Q&A with Stacy Juba discussion

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Writing What You Know > 25 Year Ago Today Columns/Obits

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message 1: by Stacy (new)

Stacy Juba | 20 comments Mod
Next weekend, I will be participating on a Sisters in Crime library panel, discussing the topic "Using What You Know (Or Don't Know) To Write a Mystery." One anecdote I plan to include is how I once had the job that my protagonist Kris holds - obit writer and editorial assistant for a daily newspaper.

One of my responsibilities was searching through the microfilm to compile items for the daily "25 and 50 Years Ago Today" column. I was young at the time, fresh out of college, and found it fascinating reading about times before I was born. Different presidents. Different movies and TV shows. But, the microfilm machine gave me eyestrain as it was a really tedious task. Sometimes it took awhile to find items that were newsworthy, yet not overly negative. It does put things in perspective - i.e. tempers often get heated at Town Meetings. Strange to think that something so animated at the time may someday be the subject of one sentence in a 50 Years Ago Today column.

One day, after I was promoted to reporter, I started getting the idea - what if an editorial assistant stumbles across a murder while compiling her 25 Years Ago Today column? What if she becomes obsessed with solving it? Hence, that was the start of my book.

If you'd like to read more about my job writing the 25 Years Ago Today column, check out this blog I did last summer for Jungle Red Writers, "The Treasure in Grunt Work." http://bit.ly/9VcXjz

Does anyone here read 25 Years Ago Today and 50 Years Ago Today columns in your local newspaper? Do your newspapers still have these columns?


message 2: by Darcia (new)

Darcia Helle (darciahelle) I love that your job led you to write this book! I don't think you always have to "write what you know" but I do think we should always use what we know!

I must confess, I don't read the newspaper at all. (I know, I'm one of those.) I'm not even sure that our newspaper has a 25 Years Ago Today column. I've never seen one. However, now I will have to look! What a great way to find little tidbits and ideas!


message 3: by Stacy (new)

Stacy Juba | 20 comments Mod
Thanks for your comments, Darcia. I haven't noticed those columns lately in the local papers that I read either, though I mostly read weeklies and monthlies.

As I prepare for my library talk this weekend, I've also been recalling my days of writing obits, which influenced the writing of the book.

This was just before email was popular, so the obits would come in via fax, mail, telephone, and sometimes a funeral director would hand-deliver a write-up. They all had to be typed or re-typed. A handful was considered a "slow day" and my heaviest day was over 20. I was the only person typing them up, and I was also answering the phone and typing up other odds and ends for the paper, on deadline. Stressful! Though if I had over 15 obits, I'd start passing them around the newsroom and everyone pitched in.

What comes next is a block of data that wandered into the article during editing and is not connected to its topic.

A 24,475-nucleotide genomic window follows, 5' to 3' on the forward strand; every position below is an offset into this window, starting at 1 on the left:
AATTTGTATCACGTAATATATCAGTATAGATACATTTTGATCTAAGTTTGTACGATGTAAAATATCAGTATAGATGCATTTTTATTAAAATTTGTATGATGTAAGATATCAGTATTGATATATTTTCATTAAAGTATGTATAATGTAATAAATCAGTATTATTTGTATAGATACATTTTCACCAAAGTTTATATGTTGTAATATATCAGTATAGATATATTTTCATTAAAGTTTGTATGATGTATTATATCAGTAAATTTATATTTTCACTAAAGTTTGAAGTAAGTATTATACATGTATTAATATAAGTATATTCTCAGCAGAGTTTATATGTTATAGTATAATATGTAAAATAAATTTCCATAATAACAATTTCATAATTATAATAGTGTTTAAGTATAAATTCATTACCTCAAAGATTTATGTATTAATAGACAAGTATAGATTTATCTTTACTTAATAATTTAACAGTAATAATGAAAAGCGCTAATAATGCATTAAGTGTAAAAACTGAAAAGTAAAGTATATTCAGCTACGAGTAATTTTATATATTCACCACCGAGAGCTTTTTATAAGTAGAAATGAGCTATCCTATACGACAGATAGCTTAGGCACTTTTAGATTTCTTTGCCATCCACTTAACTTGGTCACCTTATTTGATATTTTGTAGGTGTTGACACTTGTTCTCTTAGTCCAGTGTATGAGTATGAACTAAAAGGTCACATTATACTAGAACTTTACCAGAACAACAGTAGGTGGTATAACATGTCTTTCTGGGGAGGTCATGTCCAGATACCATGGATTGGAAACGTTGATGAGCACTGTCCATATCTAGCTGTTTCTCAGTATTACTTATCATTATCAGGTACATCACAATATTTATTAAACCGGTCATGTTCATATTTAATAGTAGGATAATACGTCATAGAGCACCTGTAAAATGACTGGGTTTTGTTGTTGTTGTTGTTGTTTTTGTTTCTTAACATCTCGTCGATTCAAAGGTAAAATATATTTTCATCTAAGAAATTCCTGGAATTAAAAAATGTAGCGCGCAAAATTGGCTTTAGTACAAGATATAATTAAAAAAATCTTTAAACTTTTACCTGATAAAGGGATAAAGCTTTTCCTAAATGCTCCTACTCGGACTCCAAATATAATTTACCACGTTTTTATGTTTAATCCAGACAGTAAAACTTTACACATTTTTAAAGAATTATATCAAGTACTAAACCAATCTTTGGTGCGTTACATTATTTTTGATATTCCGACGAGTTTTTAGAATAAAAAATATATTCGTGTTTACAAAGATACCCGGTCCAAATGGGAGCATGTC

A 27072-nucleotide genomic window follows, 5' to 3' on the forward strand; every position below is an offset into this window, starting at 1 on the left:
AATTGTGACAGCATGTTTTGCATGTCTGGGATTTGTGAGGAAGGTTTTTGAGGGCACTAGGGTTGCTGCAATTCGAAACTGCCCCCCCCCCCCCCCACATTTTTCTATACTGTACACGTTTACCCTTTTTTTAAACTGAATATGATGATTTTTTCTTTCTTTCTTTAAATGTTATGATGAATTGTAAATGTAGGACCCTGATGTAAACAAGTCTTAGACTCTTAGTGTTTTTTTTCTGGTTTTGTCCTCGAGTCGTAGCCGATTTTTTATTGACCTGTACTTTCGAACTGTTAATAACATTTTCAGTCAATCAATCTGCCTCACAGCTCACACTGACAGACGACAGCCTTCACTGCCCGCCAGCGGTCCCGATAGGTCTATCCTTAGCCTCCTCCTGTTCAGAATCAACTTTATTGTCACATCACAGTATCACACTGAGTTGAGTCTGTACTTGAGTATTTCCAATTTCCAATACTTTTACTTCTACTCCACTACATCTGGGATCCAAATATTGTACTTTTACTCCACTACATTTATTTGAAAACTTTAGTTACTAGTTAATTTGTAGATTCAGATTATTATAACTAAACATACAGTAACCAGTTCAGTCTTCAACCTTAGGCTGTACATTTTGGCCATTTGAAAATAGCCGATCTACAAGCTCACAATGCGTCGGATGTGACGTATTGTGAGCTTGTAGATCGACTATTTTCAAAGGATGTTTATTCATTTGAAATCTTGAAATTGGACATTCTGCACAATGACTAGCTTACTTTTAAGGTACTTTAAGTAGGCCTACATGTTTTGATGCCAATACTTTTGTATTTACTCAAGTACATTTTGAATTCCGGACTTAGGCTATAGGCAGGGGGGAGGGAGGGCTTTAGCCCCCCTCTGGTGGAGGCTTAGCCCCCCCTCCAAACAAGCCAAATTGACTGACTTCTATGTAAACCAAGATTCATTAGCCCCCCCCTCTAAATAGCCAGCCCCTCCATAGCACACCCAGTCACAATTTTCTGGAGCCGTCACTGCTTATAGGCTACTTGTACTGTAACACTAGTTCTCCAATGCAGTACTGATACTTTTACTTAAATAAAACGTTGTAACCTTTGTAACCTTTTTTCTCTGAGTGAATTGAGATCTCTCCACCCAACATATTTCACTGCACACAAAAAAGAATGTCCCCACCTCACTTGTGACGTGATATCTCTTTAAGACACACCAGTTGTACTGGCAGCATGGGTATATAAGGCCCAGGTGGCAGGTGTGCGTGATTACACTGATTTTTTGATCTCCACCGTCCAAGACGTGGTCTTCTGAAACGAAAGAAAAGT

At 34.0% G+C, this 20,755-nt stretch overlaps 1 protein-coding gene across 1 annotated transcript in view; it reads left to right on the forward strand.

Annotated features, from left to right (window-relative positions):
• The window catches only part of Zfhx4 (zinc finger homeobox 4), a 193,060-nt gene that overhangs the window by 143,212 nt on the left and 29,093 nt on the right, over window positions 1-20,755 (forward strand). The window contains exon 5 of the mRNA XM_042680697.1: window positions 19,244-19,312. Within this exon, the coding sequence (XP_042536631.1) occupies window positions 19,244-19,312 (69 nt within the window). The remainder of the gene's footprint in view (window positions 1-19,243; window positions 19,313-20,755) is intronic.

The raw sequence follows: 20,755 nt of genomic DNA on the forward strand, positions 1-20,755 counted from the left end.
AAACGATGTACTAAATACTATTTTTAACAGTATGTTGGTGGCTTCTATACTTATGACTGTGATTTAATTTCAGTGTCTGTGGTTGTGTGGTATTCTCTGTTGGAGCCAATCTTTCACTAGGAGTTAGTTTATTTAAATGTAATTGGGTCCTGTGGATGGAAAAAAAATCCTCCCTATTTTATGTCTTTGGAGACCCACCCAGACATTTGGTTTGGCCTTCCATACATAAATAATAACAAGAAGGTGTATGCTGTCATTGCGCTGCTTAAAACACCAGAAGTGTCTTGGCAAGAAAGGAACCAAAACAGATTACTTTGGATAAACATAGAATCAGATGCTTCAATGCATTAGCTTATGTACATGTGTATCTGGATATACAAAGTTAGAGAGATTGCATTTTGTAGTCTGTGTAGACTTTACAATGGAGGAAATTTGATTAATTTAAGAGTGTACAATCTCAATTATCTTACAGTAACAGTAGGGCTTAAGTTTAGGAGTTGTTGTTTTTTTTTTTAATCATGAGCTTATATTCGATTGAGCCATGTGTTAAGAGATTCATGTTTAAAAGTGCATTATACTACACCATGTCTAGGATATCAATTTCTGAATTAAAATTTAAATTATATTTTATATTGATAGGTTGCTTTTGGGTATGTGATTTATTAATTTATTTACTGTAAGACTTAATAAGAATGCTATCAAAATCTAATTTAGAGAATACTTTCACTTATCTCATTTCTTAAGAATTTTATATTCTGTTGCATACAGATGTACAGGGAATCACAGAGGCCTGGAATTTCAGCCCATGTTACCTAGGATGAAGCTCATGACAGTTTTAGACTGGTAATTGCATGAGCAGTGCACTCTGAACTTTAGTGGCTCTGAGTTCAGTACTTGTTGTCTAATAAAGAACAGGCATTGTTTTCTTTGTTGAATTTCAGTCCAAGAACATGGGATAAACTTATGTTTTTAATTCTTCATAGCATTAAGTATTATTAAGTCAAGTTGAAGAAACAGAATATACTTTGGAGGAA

I mentioned in the book how Kris once made a mistake in an obit and felt terrible. That happened to me a couple of times also. Sometimes the funeral directors even made mistakes, and I'd have to try to catch them. Because the obituary section is a very important section of the newspaper, the composing room staff would proof the obits on the page very carefully.

It was fun to write what I know with this book, but I also like to write about what I don't know and to learn new things - which is what I'm doing with my new series-in-progress.


message 4: by Darcia (new)

Darcia Helle (darciahelle) We're all human, so mistakes happen. But I'm sure that making a mistake in the obit section could cause a wee bit of hysteria in some people!

When I was younger, my grandparents always read the obituary section of the newspaper every day. I thought it was strange, like they had some sort of morbid fascination. Now my parents do it. I wonder if someday I will do it as well!

What is your new series about?


message 5: by Stacy (last edited Mar 18, 2010 06:01PM) (new)

Stacy Juba | 20 comments Mod
It could definitely cause hysteria, and understandably so! The newspaper would rerun the obit if a mistake was made, but it is the worst place to make a mistake in the newspaper.

The new series is about a psychic massage therapist and hands-on healer who co-owns a metaphysical shop. I'm working on the first book in the series Sign of the Messenger, which is a recipient of the William F. Deeck Malice Domestic Grant awarded annually at the Agatha Awards Banquet. I'm trained in Reiki (a form of hands-on healing) and am very interested in metaphysical topics and holistic treatments like acupuncture, so it's an excuse to explore topics than I'm interested in.


message 6: by Darcia (new)

Darcia Helle (darciahelle) I love the concept for your new series! I can't wait to read the first book!

Reiki has always fascinated me. I've never had it done, though I'd like to at some point.


message 7: by Stacy (new)

Stacy Juba | 20 comments Mod
Having Reiki done on you is very relaxing. Learning to do it yourself, though, is amazing! You can actually feel energy coming through your hands.

The instructor passes on the ability to channel Reiki through a simple and mysterious process called an attunement. All it takes is one class to be able to perform Reiki yourself, and that is often just an inexpensive weekend workshop.

Learning the other two levels is also done via workshops, which are often held over a day or weekend. With level two, you can send Reiki long distance, and with level 3, you learn how to teach others. The International Center for Reiki Training (http://www.reiki.org/) is a wonderful resource and gives a broad overview on the Reiki FAQ section.


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